Posted on:Monday 1st June, 2020
In Graham Henderson’s recent blog, we see Marcel Proust travel to the Bois de Boulogne, at the end of ‘Swann in Love’, where he cherishes his recollections of that well-known Parisian landmark. Many a Parisian child’s memories of this pandemic will no doubt include the relative freedom afforded by this large park. Proust is both the disillusioned adult and the enchanted child, in other words, a divided soul in search of something too ephemeral to be certain, or, at least, retrievable. The reference to the Bois de Boulogne brought to mind an anecdote about Verlaine in Phil Baker’s The Book of Absinthe: A Cultural History1 and the divided soul of Paul Verlaine.
It was a chore for anyone to drag Verlaine away from his cafés, particularly as alcohol could bring out the violent side of Verlaine’s nature. Some of his better known eruptions include: throwing his new born son, George, across a room; setting fire to his young wife, Mathilde; shooting his lover, Rimbaud, and, in a brilliantly Freudian gesture, smashing the jars containing the embryos of his overbearing mother’s three miscarriages before she had Paul. If his mother’s coddling played a role in his adult problems, much of his behaviour was self-destructive.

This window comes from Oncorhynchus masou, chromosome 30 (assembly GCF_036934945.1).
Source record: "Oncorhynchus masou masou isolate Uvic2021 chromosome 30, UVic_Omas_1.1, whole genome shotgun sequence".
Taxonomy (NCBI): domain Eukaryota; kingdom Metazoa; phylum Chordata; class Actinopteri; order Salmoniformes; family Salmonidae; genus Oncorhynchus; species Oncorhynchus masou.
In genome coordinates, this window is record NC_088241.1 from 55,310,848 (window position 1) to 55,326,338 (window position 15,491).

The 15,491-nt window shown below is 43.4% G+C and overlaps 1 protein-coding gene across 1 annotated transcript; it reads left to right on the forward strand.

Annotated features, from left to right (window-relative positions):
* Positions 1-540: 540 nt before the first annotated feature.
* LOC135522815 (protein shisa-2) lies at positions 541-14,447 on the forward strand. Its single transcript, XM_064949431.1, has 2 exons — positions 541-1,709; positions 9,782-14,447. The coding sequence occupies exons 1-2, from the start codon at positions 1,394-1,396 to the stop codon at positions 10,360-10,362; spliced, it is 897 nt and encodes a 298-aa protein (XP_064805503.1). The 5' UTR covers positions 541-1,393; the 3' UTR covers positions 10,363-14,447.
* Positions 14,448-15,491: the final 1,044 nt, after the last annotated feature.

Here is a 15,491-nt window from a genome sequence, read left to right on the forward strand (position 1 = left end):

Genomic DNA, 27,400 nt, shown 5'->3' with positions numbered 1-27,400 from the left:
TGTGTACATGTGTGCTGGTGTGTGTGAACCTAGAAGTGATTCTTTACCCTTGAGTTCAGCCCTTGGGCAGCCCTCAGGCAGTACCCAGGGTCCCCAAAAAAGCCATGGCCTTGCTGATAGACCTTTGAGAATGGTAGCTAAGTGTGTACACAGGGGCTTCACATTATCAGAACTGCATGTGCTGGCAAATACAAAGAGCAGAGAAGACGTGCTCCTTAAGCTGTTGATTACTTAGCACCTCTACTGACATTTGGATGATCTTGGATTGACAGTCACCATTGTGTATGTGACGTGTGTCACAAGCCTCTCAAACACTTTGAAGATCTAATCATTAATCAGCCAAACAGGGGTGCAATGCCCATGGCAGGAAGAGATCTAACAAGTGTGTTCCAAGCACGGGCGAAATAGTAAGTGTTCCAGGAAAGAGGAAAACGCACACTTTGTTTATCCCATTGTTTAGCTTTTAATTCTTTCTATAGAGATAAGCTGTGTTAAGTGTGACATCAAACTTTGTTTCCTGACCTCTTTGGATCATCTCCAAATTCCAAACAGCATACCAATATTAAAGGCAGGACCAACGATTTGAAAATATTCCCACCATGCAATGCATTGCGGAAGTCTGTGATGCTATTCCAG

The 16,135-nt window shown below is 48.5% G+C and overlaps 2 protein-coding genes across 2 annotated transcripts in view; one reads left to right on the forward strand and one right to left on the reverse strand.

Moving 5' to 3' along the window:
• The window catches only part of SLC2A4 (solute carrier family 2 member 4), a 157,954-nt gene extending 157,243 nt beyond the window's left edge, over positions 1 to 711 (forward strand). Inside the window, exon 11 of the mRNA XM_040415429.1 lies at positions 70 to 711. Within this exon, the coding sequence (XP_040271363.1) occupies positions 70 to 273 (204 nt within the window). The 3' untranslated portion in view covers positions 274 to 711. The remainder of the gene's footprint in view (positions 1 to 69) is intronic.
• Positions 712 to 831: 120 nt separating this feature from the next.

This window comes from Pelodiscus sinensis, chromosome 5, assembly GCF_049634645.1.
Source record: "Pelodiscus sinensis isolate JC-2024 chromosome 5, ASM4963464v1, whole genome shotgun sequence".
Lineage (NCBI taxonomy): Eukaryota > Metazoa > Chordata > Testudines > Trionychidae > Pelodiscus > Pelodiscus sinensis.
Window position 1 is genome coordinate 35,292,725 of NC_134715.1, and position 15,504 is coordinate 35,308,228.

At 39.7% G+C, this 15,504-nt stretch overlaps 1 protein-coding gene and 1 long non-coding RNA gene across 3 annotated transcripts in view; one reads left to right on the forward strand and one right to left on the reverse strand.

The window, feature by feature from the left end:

After a night of drinking, Verlaine and his lifelong friend and future biographer, Edmond Lepelletier were walking home from the grandiose Napoléon III style restaurant, the Pré Catelan in the Bois de Boulogne, which had opened in 1856. Suddenly, Verlaine decided he wanted to return to the restaurant for one more drink. Lepelletier, who later wrote that absinthe ‘undermined [Verlaine’s] moral and cerebral stamina, and eventually led to his social and even intellectual downfall’, tried to restrain him2. Verlaine became maniacal, taking out his swordstick and chasing Lepelletier across the Bois. Since Lepelletier fought 17 duels in his life (becoming best friends with his surgeon in the process)3, it must have been some rage.